A short introduction to the Philosopy called Death.

Essay by tcookUniversity, Bachelor'sA-, May 2002

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My paper is based on John Kearney, A Short Introduction to Philosophy called Death. I have selected to write on "My Confession" by Leo Tolstoy. Tolstoy takes a look back on his life and considers it to be meaningless and a regrettable failure. His story gives us the insight into his thinking as he begins to forever change his ideas, actions, and his radical development on the Philosophy of Death.

Leo Tolstoy begins his insight by telling us a story about a traveller out in the plain who is overtaken by a wild beast. The traveller has no lifesaving option. If he falls to the bottom of the waterless well, the "dragon of death" will devour him. If he climbs out of the waterless well, the wild beast will tear him to pieces. Clinging to the twig of a wild bush, growing on the side of the well, he temporarily saves himself from the "dragon."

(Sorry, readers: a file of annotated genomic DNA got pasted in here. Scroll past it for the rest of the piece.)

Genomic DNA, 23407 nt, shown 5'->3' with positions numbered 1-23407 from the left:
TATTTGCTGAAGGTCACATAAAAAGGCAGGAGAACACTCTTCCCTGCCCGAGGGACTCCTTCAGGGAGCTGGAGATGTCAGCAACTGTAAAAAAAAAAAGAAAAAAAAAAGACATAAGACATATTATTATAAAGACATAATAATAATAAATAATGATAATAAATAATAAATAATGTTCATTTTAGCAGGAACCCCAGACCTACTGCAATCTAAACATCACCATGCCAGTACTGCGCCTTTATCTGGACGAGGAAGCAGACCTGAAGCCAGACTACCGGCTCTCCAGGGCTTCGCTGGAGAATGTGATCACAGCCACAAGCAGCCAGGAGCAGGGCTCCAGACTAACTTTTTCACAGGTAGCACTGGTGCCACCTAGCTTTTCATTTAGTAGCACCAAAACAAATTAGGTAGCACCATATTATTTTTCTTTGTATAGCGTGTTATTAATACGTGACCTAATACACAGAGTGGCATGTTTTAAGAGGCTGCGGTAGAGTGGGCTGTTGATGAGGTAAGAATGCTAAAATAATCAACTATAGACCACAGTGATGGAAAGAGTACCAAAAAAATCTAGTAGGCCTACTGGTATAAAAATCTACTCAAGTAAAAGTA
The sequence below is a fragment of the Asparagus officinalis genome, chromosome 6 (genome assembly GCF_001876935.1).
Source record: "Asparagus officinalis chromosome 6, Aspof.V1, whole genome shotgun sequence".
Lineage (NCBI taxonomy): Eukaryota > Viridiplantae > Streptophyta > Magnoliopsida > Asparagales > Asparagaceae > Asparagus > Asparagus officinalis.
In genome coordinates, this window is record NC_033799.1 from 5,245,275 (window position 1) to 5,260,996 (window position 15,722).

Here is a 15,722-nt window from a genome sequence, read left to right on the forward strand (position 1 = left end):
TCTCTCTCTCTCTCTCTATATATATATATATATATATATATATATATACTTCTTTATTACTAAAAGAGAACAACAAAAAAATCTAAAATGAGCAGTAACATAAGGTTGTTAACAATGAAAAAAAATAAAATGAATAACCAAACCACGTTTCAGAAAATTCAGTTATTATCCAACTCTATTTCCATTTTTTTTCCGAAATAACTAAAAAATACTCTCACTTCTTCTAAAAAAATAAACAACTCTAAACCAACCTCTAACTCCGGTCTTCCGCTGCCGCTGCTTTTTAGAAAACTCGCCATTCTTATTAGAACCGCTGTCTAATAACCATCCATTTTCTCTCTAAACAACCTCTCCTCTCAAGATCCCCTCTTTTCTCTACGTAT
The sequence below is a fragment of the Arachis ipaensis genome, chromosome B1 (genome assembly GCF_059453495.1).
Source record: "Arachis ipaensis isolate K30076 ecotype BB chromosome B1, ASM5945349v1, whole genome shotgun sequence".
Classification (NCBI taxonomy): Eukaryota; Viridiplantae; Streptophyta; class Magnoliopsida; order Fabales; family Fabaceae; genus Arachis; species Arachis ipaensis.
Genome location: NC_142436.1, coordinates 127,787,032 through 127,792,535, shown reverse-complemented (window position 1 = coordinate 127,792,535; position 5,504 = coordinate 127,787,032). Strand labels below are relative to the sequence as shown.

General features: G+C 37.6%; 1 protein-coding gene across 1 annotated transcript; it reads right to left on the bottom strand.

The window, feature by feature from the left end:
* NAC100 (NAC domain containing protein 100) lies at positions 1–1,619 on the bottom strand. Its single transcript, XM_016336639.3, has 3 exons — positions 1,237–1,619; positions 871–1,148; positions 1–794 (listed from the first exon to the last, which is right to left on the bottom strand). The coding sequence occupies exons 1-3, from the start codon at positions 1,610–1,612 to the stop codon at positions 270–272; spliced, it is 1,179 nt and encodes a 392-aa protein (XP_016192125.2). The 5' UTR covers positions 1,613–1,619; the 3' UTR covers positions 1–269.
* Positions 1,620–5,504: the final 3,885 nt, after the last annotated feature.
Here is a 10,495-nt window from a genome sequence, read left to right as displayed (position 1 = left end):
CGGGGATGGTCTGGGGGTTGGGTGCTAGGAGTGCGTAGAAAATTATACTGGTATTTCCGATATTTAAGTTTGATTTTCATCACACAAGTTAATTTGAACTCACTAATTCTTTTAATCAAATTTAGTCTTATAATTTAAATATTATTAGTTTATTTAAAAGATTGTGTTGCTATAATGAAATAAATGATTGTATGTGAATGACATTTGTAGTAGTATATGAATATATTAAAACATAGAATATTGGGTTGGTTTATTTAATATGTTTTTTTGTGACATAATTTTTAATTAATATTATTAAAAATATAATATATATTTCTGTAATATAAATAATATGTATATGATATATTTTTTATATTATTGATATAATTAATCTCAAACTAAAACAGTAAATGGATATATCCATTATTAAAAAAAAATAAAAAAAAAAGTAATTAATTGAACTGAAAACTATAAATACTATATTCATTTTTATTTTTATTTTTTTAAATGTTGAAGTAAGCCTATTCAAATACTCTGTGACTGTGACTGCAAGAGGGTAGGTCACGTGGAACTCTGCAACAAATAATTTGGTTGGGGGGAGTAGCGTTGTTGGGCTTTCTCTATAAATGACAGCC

But then he faces the mice, one white (representing the day), and the other black (representing the night) who is nibble at the "branch of life." (John Kearney, "Death" page 158).

This story of the traveller is a description of how we can not escape death. It is also similar to those who have been told of a serious illness of impending death. They hear the clock ticking more clearly than the rest of us. Yet, the turned up volume of ticking in our ears, should not distract us from realizing that the journey continues; still winds itself along the curves of our existence; however uncomfortable at times, toward that destination called death or eternal life.

Although we all know, the clock of our lives is in never-ending fashion ticking away, Tolstoy explains that no one can escape the "dragon." In a sense,